Papa Don’t Bleach

Tide Knows Dad Better Than He Knows Himself | Partial Objects

In the beginning of the commercial, Dad is fixing a gate. The act is symbolic. He is protecting his household and family. And he believes he is doing the same thing when he yanks the skirt off the clothesline and wipes the filth off his hands with it. He (believes) he is protecting his daughter from unknowingly sexualizing and objectifying herself by wearing such a revealing skirt.

He is doing the same thing in both instances–protecting. This act of protecting codes this character as a certain kind of Dad-the kind who sees his role as father to be to protect her sexuality from herself. His reaction at the end of the commercial is not one of anger or outrage at his daughter for wearing the skirt or the mother for allowing it, he expresses surprise and shock that his efforts were thwarted. That the skirt bypassed his gate.

The commercial is supposed to be amusing because it accurately portrays something we are not comfortable discussing without humor: the desire of fathers to protect their daughters sexuality. Their need to control it and control access to it. This is common in advertising. Here’s T-Mobile, on the latter:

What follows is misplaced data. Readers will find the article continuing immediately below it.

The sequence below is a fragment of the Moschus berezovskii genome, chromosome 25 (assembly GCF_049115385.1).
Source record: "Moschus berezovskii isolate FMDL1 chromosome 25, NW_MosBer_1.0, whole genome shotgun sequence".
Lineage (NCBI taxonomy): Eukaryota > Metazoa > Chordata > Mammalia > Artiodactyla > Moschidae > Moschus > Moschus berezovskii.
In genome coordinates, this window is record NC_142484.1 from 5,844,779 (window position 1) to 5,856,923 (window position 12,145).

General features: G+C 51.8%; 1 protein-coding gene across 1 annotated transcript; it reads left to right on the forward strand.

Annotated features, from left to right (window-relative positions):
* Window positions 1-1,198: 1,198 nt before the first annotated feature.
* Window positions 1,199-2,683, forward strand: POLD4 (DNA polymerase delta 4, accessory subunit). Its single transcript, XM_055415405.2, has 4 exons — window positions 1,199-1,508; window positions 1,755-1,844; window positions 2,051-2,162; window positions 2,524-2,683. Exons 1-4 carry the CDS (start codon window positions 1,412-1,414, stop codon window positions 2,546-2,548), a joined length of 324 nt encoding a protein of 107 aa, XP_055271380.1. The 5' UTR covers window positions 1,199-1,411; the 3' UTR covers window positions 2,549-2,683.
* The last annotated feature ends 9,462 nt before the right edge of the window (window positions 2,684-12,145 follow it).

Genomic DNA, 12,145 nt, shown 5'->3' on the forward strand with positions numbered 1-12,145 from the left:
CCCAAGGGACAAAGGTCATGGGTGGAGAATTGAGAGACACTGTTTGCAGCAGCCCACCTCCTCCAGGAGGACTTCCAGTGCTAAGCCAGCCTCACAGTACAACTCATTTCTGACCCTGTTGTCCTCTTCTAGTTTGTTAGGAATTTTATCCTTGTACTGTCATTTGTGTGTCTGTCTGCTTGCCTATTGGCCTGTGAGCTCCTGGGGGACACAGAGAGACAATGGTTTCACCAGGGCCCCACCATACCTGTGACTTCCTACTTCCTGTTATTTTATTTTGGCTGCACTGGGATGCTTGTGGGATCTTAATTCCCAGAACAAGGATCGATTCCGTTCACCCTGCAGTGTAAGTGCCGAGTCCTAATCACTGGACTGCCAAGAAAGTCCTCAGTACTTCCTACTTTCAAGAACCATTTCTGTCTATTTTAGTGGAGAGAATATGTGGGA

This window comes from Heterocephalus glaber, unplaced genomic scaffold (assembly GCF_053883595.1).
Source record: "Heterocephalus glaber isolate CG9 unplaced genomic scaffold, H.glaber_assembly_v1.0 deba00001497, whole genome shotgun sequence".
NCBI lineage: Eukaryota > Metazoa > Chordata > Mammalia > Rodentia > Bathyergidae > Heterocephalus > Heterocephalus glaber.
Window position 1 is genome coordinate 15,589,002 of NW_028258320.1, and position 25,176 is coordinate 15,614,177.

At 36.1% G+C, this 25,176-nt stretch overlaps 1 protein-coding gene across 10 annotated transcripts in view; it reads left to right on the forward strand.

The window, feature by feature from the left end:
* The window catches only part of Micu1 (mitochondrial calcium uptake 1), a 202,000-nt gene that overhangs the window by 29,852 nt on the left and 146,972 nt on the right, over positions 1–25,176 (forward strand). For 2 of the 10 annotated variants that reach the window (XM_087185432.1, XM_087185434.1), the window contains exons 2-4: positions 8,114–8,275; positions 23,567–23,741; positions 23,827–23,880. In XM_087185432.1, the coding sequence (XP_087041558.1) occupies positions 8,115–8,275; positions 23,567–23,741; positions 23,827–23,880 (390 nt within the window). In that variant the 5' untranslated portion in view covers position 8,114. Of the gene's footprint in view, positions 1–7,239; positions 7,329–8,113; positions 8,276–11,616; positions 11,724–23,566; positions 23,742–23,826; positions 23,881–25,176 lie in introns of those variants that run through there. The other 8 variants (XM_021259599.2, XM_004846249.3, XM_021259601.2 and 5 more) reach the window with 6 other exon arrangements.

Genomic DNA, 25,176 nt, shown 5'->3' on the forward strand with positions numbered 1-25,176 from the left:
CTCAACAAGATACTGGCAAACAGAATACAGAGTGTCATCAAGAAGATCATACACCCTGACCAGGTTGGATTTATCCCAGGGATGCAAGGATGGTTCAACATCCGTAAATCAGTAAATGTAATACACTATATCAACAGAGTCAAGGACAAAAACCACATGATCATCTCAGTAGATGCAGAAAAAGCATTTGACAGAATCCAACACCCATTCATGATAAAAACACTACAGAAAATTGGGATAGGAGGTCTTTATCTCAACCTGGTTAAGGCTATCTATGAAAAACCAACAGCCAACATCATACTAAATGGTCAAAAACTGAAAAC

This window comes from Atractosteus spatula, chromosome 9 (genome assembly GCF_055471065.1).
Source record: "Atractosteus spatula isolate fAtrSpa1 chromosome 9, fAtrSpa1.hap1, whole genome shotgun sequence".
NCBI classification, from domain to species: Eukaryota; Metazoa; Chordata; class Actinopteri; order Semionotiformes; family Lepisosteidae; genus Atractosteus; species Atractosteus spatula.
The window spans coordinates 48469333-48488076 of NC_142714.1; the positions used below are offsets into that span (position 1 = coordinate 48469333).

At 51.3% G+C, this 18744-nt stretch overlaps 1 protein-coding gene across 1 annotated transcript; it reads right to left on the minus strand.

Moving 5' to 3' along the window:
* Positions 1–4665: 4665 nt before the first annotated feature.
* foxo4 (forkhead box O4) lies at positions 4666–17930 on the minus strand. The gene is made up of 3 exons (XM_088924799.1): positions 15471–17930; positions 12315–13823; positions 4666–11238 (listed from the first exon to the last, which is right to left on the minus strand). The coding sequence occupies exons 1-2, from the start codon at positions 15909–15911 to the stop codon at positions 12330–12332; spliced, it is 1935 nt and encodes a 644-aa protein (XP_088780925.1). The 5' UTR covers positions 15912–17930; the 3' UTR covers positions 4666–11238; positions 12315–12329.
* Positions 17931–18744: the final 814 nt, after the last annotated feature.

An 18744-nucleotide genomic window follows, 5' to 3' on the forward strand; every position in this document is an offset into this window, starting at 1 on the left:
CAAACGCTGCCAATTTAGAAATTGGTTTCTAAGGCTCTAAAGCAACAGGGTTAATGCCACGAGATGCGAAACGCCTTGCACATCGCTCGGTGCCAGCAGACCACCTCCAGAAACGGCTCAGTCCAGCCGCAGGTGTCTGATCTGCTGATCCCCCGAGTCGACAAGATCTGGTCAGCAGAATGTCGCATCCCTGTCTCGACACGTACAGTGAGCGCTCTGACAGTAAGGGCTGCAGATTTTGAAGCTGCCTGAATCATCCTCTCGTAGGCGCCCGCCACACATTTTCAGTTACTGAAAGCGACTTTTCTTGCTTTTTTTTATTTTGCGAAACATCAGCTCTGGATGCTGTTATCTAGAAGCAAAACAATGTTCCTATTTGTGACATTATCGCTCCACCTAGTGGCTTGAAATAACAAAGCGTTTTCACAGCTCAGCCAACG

In America, many dads see themselves as gatekeepers of their daughter’s sexuality. They protect it. And that’s how they see this aspect of her identity and personality, as an “it”. To them, it is valuable, it is precious, and if they (Dad in this commercial) don’t intervene, the dumb girl will give it away or diminish its value. As we’ve seen before, a young girl’s sexuality is a valuable asset to be protected lest she throw it away.. Dad is enforcing what he believes are society’s sexual mores. How many times have you heard fathers attempt to defend this behavior by explaining that they “know how guys think.” So for the commercial to work on moms, it means there are Dads out there in the real world who think the exact same way. Maybe it is their husbands. Maybe it was their father when they were growing up. But it’s common. By and large, American dads think it’s their job to set the rules and enforce them.

This isn’t some retrograde image of fatherhood from the 1950′s that these advertisers are dredging up for cheap laughs. This idea of fatherhood is alive and well in in the Millennials. Comments on the Tide video range from the conservatively predictable to the certifiably insane. The most popular comment at the time of this writing applauds Dad’s attempts “to stop his daughter from becoming a neighborhood door-knob [but] is foiled by mom, who seems to approve of her daughter dressing like a slut.” The second most popular defends the Dad who just “wants to keep his daughter from being an STD rattled slut.” Are you spotting a trend? In fact, the word “slut” appears 30 times in the 326 comments to that video. But cheer up, feminists, the word “whore” only appears 10 times. Progress!

Now, you can say that YouTube comments are the sewer of the internet–and you’d be right–but at times like these I like to think of them as the voice of America’s collective superego.

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